View details for DOI 10.1007/s00259-022-06097-w

    View details for PubMedID 36633614

  • Self-supervised contrastive learning with random walks for medical image segmentation with limited annotations COMPUTERIZED MEDICAL IMAGING AND GRAPHICS Fischer, M., Hepp, T., Gatidis, S., Yang, B. 2023; 104: 102174


    Medical image segmentation has seen significant progress through the use of supervised deep learning. Hereby, large annotated datasets were employed to reliably segment anatomical structures. To reduce the requirement for annotated training data, self-supervised pre-training strategies on non-annotated data were designed. Especially contrastive learning schemes operating on dense pixel-wise representations have been introduced as an effective tool. In this work, we expand on this strategy and leverage inherent anatomical similarities in medical imaging data. We apply our approach to the task of semantic segmentation in a semi-supervised setting with limited amounts of annotated volumes. Trained alongside a segmentation loss in one single training stage, a contrastive loss aids to differentiate between salient anatomical regions that conform to the available annotations. Our approach builds upon the work of Jabri et al. (2020), who proposed cyclical contrastive random walks (CCRW) for self-supervision on palindromes of video frames. We adapt this scheme to operate on entries of paired embedded image slices. Using paths of cyclical random walks bypasses the need for negative samples, as commonly used in contrastive approaches, enabling the algorithm to discriminate among relevant salient (anatomical) regions implicitly. Further, a multi-level supervision strategy is employed, ensuring adequate representations of local and global characteristics of anatomical structures. The effectiveness of reducing the amount of required annotations is shown on three MRI datasets. A median increase of 8.01 and 5.90 pp in the Dice Similarity Coefficient (DSC) compared to our baseline could be achieved across all three datasets in the case of one and two available annotated examples per dataset.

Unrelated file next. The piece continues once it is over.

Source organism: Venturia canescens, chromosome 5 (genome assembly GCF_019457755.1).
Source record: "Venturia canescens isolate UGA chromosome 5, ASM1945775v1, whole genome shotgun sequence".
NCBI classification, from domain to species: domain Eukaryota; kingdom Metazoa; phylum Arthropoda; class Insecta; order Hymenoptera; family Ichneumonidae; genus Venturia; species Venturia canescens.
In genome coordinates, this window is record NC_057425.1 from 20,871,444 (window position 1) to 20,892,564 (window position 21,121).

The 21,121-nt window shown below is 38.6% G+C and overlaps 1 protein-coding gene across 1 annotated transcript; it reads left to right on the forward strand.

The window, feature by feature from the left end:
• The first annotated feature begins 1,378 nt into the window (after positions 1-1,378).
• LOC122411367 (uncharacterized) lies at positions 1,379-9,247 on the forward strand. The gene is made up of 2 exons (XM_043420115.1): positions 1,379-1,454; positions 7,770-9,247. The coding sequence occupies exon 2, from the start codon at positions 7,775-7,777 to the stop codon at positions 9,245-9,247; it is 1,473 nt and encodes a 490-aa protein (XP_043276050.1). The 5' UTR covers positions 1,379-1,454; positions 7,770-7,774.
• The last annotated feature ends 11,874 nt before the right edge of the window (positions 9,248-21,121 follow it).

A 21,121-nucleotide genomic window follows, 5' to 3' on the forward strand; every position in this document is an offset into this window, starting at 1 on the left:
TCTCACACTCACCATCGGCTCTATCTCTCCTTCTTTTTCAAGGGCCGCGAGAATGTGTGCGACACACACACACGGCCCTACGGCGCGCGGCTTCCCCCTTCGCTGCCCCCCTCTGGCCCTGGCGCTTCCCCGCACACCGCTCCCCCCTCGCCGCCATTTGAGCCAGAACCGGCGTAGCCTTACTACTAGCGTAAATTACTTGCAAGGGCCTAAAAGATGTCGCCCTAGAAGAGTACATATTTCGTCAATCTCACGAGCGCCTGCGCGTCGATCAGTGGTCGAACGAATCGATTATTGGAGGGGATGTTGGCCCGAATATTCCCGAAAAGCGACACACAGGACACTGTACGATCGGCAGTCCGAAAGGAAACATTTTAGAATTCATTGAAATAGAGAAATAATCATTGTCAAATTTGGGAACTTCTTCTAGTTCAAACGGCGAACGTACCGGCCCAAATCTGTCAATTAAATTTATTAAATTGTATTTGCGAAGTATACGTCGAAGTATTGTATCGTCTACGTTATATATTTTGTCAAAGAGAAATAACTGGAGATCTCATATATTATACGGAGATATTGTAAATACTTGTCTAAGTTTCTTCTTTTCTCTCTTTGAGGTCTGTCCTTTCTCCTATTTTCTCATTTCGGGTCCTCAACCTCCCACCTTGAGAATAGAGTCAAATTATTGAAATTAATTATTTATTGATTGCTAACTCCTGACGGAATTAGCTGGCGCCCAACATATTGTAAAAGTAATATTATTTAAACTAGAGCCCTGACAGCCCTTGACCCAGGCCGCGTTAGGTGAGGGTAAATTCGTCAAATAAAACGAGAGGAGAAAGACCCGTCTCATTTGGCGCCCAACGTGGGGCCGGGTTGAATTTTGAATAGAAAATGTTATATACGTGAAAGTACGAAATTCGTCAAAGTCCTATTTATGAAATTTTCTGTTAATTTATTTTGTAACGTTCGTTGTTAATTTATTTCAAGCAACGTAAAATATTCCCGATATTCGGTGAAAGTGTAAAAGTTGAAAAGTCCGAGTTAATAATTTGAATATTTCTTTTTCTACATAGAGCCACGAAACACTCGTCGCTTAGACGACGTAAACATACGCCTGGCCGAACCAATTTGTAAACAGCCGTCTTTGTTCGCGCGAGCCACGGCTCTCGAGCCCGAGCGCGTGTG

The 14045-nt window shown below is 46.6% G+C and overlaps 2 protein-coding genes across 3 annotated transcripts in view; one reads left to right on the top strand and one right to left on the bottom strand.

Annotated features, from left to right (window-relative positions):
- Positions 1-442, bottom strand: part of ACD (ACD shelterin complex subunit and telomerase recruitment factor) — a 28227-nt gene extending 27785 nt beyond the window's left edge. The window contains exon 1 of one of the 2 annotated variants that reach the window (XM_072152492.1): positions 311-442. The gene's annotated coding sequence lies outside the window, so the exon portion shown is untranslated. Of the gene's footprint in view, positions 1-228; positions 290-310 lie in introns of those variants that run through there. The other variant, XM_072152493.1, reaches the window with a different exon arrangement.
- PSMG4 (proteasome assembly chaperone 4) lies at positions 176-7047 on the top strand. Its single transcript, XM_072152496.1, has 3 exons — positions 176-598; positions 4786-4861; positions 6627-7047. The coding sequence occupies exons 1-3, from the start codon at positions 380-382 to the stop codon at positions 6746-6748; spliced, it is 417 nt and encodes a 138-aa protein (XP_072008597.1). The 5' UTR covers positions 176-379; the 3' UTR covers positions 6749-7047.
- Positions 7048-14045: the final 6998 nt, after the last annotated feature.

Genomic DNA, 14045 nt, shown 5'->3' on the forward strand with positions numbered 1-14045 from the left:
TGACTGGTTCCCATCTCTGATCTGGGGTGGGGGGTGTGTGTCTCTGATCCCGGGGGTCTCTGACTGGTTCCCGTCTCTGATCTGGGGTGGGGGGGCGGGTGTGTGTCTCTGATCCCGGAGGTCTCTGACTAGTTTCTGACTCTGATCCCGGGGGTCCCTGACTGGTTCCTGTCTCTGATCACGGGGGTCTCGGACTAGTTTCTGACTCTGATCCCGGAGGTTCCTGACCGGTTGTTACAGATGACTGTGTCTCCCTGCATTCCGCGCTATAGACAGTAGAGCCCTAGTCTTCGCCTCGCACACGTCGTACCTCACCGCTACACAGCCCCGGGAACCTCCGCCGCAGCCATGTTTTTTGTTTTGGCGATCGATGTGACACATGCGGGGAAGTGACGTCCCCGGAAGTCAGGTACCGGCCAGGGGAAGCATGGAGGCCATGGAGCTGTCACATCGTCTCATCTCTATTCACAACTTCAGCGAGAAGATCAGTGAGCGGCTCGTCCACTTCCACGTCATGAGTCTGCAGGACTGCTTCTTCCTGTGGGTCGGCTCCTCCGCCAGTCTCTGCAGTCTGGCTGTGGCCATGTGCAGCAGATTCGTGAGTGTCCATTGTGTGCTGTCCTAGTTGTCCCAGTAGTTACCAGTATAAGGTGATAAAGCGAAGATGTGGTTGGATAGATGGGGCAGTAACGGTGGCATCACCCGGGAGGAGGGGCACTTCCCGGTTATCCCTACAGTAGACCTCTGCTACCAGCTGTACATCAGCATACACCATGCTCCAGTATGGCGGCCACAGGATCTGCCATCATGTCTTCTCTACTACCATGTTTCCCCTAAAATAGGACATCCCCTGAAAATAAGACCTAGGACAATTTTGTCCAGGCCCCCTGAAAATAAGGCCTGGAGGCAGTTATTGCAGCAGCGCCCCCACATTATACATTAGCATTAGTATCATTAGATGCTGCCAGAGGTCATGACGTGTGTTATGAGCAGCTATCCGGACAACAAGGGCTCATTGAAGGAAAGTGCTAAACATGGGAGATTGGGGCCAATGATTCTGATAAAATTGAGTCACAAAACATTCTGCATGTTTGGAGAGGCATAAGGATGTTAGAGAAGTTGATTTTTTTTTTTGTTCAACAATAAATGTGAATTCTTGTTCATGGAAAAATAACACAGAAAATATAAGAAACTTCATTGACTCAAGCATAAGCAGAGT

View details for DOI 10.1016/j.compmedimag.2022.102174

    View details for Web of Science ID 000923565500001

    View details for PubMedID 36640485

  • Avoiding Shortcut-Learning by Mutual Information Minimization in Deep Learning-Based Image Processing IEEE ACCESS Fay, L., Cobos, E., Yang, B., Gatidis, S., Kuestner, T. 2023; 11: 64070-64086
  • Impact of endorectal filling on interobserver variability of MRI based rectal primary tumor delineation CLINICAL AND TRANSLATIONAL RADIATION ONCOLOGY Lo Russo, M., Nachbar, M., Barry, A., Bhide, S., Chang, A., Hall, W., Intven, M., Marijnen, C., Peters, F., Minsky, B., Romesser, P. B., Sarkar, R., Tan, A., Boeke, S., Wegener, D., Butzer, S., Boldt, J., Gatidis, S., Nikolaou, K., Thorwarth, D., Zips, D., Gani, C. 2023; 38: 1-5


    Online adaptive MR-guided radiotherapy allows for the reduction of safety margins in dose escalated treatment of rectal tumors. With the use of smaller margins, precise tumor delineation becomes more critical. In the present study we investigated the impact of rectal ultrasound gel filling on interobserver variability in delineation of primary rectal tumor volumes.Six patients with locally advanced rectal cancer were scanned on a 1.5 T MRI-Linac without (MRI_e) and with application of 100 cc of ultrasound gel transanally (MRI_f). Eight international radiation oncologists expert in the treatment of gastrointestinal cancers delineated the gross tumor volume (GTV) on both MRI scans. MRI_f scans were provided to the participating centers after MRI_e scans had been returned. Interobserver variability was analyzed by either comparing the observers' delineations with a reference delineation (approach 1) and by building all possible pairs between observers (approach 2). Dice Similarity Index (DICE) and 95 % Hausdorff-Distance (95 %HD) were calculated.Rectal ultrasound gel filling was well tolerated by all patients. Overall, interobserver agreement was superior in MRI_f scans based on median DICE (0.81 vs 0.74, p < 0.005 for approach 1 and 0.76 vs 0.64, p < 0.0001 for approach 2) and 95 %HD (6.9 mm vs 4.2 mm for approach 1, p = 0.04 and 8.9 mm vs 6.1 mm, p = 0.04 for approach 2). Delineated median tumor volumes and inter-quartile ranges were 26.99 cc [18.01-50.34 cc] in MRI_e and 44.20 [19.72-61.59 cc] in MRI_f scans respectively, p = 0.012.Although limited by the small number of patients, in this study the application of rectal ultrasound gel resulted in higher interobserver agreement in rectal GTV delineation. The endorectal gel filling might be a useful tool for future dose escalation strategies.

    View details for DOI 10.1016/j.ctro.2022.09.002